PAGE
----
Thessaloniki has a rich history, though the entire city burned down in the early 1900's, so the few older buildings that were there had basically been reconstructed from the ground up.

We walked into the town and had lunch at a bakery, complete with both bacon and parmesean cheese (neither of which we can find in Istanbul). Then, we walked down to the water and walked along the Thermaic Gulf (a gulf of the Aegean Sea) toward the White Tower.

The White Tower was originally part of the city wall and served as a prison at one point. Now it's a museum where you can climb to the top and see the city.

We also wandered through a couple of squares and pass a couple of churches.

Soon, we found ourselves at the Aya Sofia, which was built to resemble Istanbul's much larger and grander Aya Sofia.

The church was closed all afternoon for services, so we settled down on a bench in the park and enjoyed the birds.

After the church, we walked back along the water and found a Starbucks. What can I say? Old habits die hard.

There were quite a few Orthodox priests walking around, though this was the best picture I got.

Also lots of people selling knock off watches, purses, DVDs, you name it.

Finally, we walked back to the train station and continued the tradition of enjoying a delightful dessert. We had about 10 euros left, so we settled for a 2 euro meal, and spent the rest on dessert. Definitely worth it!

And we finished off the night sampling Mythos Beer, brewed and packaged in Thessaloniki. The can even claims it's "The worlds most famous Hellenic beer."

We woke up the next morning to the Turkish countryside. It reminded me a bit of the American mid-west.

On our train ride home, we met some other Americans who were spending a couple of days in Istanbul, so we met them for dinner last night and showed them one of our favorite areas to hang out. They asked us a lot about the Turkish sights and food and we were ashamed to confess that they, having seen the Blue Mosque, Aya Sofia, and Grand Bazaar, had seen more of Istanbul than we had! This means we need someone to visit us so we can show you around!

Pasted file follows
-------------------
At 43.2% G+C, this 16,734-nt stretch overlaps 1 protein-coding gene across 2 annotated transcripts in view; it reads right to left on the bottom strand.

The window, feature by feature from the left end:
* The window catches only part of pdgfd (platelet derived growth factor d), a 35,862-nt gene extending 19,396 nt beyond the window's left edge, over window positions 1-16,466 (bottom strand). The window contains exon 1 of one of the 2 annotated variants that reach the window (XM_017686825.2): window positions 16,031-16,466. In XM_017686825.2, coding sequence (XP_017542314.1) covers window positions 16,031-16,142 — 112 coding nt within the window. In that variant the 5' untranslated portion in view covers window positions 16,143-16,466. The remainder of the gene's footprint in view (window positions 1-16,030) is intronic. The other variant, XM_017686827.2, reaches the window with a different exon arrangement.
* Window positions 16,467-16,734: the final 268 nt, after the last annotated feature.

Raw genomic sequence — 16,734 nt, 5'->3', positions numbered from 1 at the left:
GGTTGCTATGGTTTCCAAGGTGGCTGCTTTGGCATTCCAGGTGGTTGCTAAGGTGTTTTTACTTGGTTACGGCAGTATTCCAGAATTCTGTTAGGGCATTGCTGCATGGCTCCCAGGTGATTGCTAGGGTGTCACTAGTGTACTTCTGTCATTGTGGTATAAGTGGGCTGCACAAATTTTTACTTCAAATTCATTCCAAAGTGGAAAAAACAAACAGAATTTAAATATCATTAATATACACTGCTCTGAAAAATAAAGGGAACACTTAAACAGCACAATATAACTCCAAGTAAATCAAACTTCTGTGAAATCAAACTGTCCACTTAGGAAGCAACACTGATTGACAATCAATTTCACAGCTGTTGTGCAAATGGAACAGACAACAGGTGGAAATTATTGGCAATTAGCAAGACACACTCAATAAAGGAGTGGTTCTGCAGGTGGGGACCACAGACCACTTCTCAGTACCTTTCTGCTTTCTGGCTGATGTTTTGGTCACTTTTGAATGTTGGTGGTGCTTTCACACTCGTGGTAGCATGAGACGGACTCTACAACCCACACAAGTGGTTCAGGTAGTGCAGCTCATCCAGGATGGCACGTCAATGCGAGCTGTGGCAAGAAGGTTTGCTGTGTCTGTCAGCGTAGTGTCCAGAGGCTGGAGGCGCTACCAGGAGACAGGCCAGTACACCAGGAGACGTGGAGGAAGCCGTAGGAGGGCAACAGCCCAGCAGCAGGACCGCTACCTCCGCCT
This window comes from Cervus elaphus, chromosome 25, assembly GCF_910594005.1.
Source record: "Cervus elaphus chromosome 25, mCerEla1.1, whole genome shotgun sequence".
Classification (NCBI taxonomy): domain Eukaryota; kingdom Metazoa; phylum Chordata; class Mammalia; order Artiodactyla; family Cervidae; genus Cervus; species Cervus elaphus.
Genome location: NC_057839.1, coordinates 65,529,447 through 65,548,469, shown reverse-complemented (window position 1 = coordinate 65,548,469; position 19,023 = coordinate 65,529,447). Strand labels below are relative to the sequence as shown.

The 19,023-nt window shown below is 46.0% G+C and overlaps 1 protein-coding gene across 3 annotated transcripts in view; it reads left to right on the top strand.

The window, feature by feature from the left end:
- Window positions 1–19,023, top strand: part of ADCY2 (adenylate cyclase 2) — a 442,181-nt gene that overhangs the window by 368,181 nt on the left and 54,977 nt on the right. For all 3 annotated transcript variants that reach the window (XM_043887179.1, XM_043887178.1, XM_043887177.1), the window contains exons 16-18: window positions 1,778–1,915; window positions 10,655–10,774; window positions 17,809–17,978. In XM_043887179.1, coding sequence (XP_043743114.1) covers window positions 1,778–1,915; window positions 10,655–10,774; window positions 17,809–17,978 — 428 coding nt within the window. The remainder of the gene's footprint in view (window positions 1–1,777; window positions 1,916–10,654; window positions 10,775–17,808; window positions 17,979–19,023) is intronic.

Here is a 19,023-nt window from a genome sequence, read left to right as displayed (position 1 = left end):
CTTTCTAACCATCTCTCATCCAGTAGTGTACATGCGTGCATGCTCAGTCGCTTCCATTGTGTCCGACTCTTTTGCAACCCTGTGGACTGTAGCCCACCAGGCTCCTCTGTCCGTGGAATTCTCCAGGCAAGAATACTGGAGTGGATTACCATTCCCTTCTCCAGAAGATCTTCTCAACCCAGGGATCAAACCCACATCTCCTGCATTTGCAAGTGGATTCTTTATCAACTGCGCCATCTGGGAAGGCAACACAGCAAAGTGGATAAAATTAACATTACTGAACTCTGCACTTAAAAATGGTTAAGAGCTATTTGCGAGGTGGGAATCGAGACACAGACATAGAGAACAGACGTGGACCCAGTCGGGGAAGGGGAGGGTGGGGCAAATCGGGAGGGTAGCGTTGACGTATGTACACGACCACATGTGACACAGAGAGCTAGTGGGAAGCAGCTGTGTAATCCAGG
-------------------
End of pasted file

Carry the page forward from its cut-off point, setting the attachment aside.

All in all, it was a good trip. Neither of us loved Thessaloniki and don't really desire to return, but we are excited to explore more of Greece someday.

Monday, October 05, 2009

Alternative Healthcare

A little over a year ago, Jonathan and I re-evaluated our Kaiser healthcare plan through my work. Neither of us go to the doctor more than once a year (if that), but we were paying over $100 a month for our coverage. We had no idea where the money we were paying went, but figured it was probably not going somewhere that we felt really good about.

When it came time to renew our coverage, Jonathan and I started researching some alternative options. We considered turning down coverage altogether, but didn't want to leave our families in a tough situation if something really bad happened. Then, we came across Christian Healthcare Ministries, a non-insurance, cost-sharing program. Every month, we send in a certain amount of money, and it's put into a pool that is distributed directly to other members who have medical needs. We joined a little over a year ago and though neither of us has been to the doctor since, we've felt really good about where the money we send in monthly goes.

A couple of months ago, CNN did a spread on it as well and it's really worth checking out.

It's great to believe in a company we give so much money to.

P.S. If the link doesn't work, google "Christian Healthcare Ministries CNN." Youtube is blocked in Turkey, so I can't actually watch it from my computer.